This is what all your favourite characters from The Crown looked like in real life.

I watched season one and two of Netflix’s The Crown the way I’ve watched no show before it.

With my phone in my hand, frantically googling historical events/people/places/ballerinas.

The questions I typed into my phone over the weekend while watching the entire TEN HOURS of season two included but weren’t limited to:

– What’s an ‘Anthony Eden’?

– Who’s Prince Philip’s friend who cheated on his wife?

– Did Prince Philip have an affair with a Russian ballerina?

– Did Prince Philip have an affair?

LISTEN: Laura Brodnik and I tackle every question to arise from The Crown Season 2, on The Binge. Post continues after. 

– With who?


– Prince Philip Melbourne Olympics (I no longer had time for questions… only key words)

– Prince Philip beard

– Queen Elizabeth hair

– How many children does Queen Elizabeth have?

– Who are the ones that aren’t Charles and Anne?

– Princess Margaret engagement

– Prince George as a baby (sorry this was the point I got distracted)

And that was only in the first four episodes. Netflix legitimately owes me money for my phone data and I will be pursuing it.

But the reason I watched The Crown glued to my phone wasn’t because of any shortcoming of the show. It was because the series taps into a part of me – a part of most people I’m sure – that’s become incidentally neglected: our fascination with history.

Claire Foy as Queen Elizabeth II in The Crown, and the real Queen Elizabeth II. Image via Netflix/Getty.

Particularly at a time when the British royal family happens to be front and centre in pop culture, The Crown satisfies that innate human craving for understanding. To learn how things became the way they are, how the present fits in with the past, and the context in which, in the very near future, the royal family will have to decide the future of the monarchy in a rapidly changing world.


... And also the sex.

The sex in season two of The Crown is also important.

But I digress.

The Crown acts as a stunning (loosely biographical) drama that ties viewers so intensely to the stories of Queen Elizabeth II, her family and her contemporaries, that you can't help but seek out the truth. Was Prince Philip really a philanderer? Was Princess Margaret really so mischievous? Was there really tension between Queen Elizabeth II and Jackie Kennedy?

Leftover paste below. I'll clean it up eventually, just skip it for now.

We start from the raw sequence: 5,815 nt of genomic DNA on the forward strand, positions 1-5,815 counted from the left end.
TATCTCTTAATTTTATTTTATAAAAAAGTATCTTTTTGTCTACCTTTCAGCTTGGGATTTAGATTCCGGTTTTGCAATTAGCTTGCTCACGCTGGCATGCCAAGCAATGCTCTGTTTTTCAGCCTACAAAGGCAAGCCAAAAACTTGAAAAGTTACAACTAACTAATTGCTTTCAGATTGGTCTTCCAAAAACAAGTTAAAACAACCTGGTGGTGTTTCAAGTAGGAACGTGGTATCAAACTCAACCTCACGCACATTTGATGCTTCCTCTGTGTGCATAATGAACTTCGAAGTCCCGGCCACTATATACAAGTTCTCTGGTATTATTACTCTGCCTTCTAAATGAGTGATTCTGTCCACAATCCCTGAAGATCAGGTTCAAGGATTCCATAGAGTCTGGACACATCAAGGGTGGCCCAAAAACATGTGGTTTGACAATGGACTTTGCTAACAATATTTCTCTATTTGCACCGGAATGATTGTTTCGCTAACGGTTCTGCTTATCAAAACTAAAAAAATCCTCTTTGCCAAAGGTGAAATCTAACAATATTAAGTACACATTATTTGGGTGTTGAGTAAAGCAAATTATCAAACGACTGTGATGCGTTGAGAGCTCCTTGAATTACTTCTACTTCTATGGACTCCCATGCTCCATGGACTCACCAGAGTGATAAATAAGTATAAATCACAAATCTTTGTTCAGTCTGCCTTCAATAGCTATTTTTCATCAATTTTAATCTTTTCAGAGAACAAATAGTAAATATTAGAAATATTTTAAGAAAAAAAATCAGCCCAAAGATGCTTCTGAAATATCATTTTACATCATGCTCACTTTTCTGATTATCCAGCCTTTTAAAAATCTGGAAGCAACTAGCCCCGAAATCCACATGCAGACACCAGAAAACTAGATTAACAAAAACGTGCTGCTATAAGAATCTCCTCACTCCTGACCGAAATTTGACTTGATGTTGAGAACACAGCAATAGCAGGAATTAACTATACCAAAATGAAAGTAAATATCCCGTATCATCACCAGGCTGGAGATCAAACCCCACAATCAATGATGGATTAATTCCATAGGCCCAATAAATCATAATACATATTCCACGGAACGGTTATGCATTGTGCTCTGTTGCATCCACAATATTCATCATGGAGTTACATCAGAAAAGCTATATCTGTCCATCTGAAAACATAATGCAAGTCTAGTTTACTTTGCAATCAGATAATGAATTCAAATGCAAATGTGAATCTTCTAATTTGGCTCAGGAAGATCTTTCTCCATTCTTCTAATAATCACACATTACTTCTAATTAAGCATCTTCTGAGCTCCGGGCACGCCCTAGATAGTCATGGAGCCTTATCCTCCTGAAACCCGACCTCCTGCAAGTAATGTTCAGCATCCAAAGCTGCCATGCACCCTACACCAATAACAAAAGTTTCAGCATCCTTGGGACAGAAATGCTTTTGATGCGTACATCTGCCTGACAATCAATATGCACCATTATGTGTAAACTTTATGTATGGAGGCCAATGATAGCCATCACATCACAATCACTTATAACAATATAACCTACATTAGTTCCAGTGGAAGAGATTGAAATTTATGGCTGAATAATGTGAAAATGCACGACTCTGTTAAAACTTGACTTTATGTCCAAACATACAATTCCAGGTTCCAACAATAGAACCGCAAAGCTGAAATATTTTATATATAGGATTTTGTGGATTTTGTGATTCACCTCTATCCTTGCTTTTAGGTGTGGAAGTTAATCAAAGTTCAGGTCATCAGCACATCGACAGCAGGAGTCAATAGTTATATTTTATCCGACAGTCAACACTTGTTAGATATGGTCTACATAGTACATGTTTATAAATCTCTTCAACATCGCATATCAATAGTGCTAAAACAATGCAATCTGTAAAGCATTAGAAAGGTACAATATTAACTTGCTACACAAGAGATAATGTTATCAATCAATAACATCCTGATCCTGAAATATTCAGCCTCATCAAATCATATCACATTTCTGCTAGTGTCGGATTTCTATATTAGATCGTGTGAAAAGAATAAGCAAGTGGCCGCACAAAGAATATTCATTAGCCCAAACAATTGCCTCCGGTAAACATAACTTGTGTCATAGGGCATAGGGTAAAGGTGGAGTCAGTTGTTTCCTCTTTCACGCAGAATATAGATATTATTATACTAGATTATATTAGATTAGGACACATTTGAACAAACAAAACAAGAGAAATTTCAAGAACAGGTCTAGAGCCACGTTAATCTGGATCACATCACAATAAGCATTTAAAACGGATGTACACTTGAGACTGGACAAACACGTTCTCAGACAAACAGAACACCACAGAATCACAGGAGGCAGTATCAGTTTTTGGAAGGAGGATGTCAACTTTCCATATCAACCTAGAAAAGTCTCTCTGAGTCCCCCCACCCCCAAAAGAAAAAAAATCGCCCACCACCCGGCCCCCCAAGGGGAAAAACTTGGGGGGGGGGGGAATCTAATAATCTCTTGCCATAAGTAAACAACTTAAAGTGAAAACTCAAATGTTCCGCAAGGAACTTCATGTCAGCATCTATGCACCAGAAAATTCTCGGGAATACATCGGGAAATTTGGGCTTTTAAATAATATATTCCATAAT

Of course, it's near impossible to know the facts about what happened at any time in the royal family, when their profile, and the media attention that naturally follows, makes it necessarily difficult. But here's some brief background on the central characters in The Crown, and who they really were.


Perhaps the most misleading character in season two of The Crown is Galína Ulánova, the ballet dancer who features in episode one.

Before Philip leaves for a five-month voyage, Elizabeth places a note and her camera in his bag. But inside it, she discovers a photograph of Galína Ulánova, suggesting Philip is involved in a relationship with her. Later in the episode, Elizabeth watches Ulánova dance, and the scene seems to imply Elizabeth's insecurity as a woman, and in her marriage.

LISTEN: Laura Brodnik and I tackle every question to arise from The Crown Season 2, on The Binge. Post continues after. 

But according to Vanity Fairthere is no evidence Prince Philip was ever linked with Ulánova, who is widely described as one of the best ballerinas of the 20th century. There is, however, a story about Philip and another dancer named Pat Kirkwood. At the time, it was said Philip dined privately with Kirkwood while Elizabeth was heavily pregnant. But Kirkwood always denied an affair.

The characters in The Crown are by no means based on pure facts, but that's what makes them so compelling.

The Crown provides viewers with questions, rather than answers - questions that leave you wondering long after the show has ended.